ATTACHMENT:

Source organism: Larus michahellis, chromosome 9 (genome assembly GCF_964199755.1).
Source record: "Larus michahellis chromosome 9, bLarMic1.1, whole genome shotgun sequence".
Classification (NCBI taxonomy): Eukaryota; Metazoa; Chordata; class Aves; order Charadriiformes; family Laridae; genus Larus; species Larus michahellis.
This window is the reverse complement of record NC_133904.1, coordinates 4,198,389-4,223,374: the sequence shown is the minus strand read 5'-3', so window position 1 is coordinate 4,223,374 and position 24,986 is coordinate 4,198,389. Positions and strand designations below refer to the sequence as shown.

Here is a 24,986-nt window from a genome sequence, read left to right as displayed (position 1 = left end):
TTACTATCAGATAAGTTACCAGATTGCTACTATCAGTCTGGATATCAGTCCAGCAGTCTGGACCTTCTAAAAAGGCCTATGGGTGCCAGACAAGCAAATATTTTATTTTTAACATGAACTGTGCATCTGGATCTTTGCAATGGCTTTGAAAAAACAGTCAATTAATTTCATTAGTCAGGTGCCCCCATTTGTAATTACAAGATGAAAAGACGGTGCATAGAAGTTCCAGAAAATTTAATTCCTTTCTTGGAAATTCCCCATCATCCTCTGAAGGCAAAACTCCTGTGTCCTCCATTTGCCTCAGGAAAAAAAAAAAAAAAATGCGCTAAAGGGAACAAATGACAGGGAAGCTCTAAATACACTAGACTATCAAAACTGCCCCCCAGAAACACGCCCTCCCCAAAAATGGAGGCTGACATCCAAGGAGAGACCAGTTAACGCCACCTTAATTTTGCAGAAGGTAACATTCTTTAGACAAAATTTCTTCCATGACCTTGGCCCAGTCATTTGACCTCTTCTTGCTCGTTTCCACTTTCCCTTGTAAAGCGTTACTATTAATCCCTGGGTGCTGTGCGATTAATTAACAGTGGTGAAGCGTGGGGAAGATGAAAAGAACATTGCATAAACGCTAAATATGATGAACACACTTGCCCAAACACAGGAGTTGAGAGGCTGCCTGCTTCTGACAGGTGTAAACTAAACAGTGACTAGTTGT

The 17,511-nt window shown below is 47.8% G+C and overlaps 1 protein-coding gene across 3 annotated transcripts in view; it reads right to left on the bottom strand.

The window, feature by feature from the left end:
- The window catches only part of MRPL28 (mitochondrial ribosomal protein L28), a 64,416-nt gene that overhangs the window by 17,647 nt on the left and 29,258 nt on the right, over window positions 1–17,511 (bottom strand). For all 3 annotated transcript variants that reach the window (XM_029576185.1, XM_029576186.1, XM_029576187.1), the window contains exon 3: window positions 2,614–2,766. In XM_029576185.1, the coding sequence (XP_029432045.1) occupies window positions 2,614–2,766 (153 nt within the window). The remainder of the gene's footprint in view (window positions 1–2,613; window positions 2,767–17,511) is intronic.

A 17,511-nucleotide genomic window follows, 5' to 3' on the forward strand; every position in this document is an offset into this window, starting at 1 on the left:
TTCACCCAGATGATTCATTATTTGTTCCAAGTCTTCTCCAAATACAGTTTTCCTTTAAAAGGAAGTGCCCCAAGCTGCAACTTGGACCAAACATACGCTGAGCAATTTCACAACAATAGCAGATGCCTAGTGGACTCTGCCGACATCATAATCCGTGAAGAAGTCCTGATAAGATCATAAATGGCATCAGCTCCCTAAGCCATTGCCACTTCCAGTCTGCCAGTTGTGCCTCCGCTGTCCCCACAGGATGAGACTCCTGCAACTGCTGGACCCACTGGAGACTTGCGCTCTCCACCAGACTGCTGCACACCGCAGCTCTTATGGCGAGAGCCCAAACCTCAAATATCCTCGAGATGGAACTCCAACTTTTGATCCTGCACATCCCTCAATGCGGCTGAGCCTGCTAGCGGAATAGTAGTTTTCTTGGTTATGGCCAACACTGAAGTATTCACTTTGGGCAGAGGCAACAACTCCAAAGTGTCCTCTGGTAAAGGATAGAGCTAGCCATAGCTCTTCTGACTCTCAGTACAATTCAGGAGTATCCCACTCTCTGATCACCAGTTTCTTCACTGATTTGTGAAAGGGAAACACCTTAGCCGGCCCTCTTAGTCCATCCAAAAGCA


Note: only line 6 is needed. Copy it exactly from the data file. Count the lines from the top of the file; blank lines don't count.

TTACTATCAGATAAGTTACCAGATTGCTACTATCAGTCTGGATATCAGTCCAGCAGTCTGGACCTTCTAAAAAGGCCTATGGGTGCCAGACAAGCAAATATTTTATTTTTAACATGAACTGTGCATCTGGATCTTTGCAATGGCTTTGAAAAAACAGTCAATTAATTTCATTAGTCAGGTGCCCCCATTTGTAATTACAAGATGAAAAGACGGTGCATAGAAGTTCCAGAAAATTTAATTCCTTTCTTGGAAATTCCCCATCATCCTCTGAAGGCAAAACTCCTGTGTCCTCCATTTGCCTCAGGAAAAAAAAAAAAAAAATGCGCTAAAGGGAACAAATGACAGGGAAGCTCTAAATACACTAGACTATCAAAACTGCCCCCCAGAAACACGCCCTCCCCAAAAATGGAGGCTGACATCCAAGGAGAGACCAGTTAACGCCACCTTAATTTTGCAGAAGGTAACATTCTTTAGACAAAATTTCTTCCATGACCTTGGCCCAGTCATTTGACCTCTTCTTGCTCGTTTCCACTTTCCCTTGTAAAGCGTTACTATTAATCCCTGGGTGCTGTGCGATTAATTAACAGTGGTGAAGCGTGGGGAAGATGAAAAGAACATTGCATAAACGCTAAATATGATGAACACACTTGCCCAAACACAGGAGTTGAGAGGCTGCCTGCTTCTGACAGGTGTAAACTAAACAGTGACTAGTTGT